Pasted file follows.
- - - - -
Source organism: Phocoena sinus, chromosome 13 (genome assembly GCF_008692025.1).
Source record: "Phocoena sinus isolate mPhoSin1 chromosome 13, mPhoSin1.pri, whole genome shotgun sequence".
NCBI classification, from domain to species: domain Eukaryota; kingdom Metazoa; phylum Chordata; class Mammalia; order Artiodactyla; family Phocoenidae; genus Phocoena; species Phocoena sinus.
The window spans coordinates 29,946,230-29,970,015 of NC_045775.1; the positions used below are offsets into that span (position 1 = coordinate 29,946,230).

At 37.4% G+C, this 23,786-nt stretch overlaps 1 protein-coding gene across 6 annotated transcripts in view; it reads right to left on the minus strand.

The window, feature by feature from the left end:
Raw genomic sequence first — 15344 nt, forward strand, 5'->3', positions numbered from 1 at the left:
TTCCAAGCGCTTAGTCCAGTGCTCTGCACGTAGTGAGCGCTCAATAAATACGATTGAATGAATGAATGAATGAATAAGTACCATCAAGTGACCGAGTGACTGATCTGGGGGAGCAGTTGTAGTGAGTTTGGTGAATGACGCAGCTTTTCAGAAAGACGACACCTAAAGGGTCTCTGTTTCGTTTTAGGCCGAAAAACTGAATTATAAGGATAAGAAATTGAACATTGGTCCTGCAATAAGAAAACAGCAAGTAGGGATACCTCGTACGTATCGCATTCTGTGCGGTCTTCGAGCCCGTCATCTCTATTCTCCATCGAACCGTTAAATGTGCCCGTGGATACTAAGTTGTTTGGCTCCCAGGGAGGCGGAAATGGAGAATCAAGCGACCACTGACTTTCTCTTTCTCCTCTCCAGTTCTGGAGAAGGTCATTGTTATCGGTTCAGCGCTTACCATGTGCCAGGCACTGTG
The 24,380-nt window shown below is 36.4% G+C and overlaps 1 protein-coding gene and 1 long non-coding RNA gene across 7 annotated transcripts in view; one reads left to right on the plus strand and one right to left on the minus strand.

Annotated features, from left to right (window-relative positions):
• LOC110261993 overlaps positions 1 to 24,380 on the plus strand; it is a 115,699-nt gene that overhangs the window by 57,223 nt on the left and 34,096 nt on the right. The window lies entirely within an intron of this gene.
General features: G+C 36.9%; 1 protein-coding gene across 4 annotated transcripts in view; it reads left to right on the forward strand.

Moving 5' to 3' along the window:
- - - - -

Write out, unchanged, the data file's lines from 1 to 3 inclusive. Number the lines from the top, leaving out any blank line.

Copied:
Source organism: Phocoena sinus, chromosome 13 (genome assembly GCF_008692025.1).
Source record: "Phocoena sinus isolate mPhoSin1 chromosome 13, mPhoSin1.pri, whole genome shotgun sequence".
NCBI classification, from domain to species: domain Eukaryota; kingdom Metazoa; phylum Chordata; class Mammalia; order Artiodactyla; family Phocoenidae; genus Phocoena; species Phocoena sinus.